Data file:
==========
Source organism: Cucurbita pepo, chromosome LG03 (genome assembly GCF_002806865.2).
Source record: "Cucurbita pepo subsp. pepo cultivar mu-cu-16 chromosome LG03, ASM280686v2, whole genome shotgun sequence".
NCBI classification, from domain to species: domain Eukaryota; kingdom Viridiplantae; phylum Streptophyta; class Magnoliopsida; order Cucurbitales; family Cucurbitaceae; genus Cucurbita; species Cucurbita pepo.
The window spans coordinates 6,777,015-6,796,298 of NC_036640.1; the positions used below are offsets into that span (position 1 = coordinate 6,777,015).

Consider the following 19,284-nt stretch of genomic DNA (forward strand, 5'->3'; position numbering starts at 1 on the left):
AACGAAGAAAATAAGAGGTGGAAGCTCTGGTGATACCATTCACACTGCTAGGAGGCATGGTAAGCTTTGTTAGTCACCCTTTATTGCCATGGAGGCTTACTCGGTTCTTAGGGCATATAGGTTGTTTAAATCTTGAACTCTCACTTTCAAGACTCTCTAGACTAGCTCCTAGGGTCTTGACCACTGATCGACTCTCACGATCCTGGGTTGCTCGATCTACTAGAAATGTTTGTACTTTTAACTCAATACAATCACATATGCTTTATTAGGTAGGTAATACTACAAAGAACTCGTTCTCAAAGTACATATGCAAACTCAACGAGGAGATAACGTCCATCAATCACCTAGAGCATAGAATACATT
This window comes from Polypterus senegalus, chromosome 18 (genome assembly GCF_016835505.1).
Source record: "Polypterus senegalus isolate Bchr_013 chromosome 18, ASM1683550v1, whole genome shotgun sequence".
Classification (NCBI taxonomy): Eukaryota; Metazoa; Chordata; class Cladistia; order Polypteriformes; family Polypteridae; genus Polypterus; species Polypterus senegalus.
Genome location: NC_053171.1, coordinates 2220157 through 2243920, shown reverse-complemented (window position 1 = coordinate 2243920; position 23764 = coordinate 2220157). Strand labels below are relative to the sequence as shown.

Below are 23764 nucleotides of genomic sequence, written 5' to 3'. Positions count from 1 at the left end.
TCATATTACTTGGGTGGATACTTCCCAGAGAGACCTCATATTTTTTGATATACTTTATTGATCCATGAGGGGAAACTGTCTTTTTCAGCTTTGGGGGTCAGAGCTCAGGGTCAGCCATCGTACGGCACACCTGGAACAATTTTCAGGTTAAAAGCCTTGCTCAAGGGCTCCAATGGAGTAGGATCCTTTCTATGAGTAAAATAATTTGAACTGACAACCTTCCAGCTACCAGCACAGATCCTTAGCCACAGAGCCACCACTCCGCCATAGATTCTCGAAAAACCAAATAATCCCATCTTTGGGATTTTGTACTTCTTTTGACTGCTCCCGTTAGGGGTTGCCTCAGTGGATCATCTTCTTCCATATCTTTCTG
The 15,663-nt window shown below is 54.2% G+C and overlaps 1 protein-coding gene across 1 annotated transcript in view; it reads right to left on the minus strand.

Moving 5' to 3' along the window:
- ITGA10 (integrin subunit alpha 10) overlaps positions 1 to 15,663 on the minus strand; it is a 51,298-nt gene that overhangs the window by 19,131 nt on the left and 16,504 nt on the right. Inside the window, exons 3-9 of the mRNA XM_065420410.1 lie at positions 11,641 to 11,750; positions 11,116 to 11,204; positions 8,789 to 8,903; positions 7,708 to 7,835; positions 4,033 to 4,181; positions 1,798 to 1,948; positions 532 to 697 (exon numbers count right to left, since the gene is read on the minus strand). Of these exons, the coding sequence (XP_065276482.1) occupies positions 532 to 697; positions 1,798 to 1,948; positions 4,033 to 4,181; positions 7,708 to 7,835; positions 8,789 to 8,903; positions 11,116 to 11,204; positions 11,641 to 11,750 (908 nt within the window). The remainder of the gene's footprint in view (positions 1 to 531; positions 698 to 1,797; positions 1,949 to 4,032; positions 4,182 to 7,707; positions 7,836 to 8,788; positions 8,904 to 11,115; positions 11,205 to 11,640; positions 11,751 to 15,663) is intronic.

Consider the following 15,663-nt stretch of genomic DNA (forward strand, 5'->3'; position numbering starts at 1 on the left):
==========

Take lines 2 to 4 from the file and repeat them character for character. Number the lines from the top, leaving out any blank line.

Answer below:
Source record: "Cucurbita pepo subsp. pepo cultivar mu-cu-16 chromosome LG03, ASM280686v2, whole genome shotgun sequence".
NCBI classification, from domain to species: domain Eukaryota; kingdom Viridiplantae; phylum Streptophyta; class Magnoliopsida; order Cucurbitales; family Cucurbitaceae; genus Cucurbita; species Cucurbita pepo.
The window spans coordinates 6,777,015-6,796,298 of NC_036640.1; the positions used below are offsets into that span (position 1 = coordinate 6,777,015).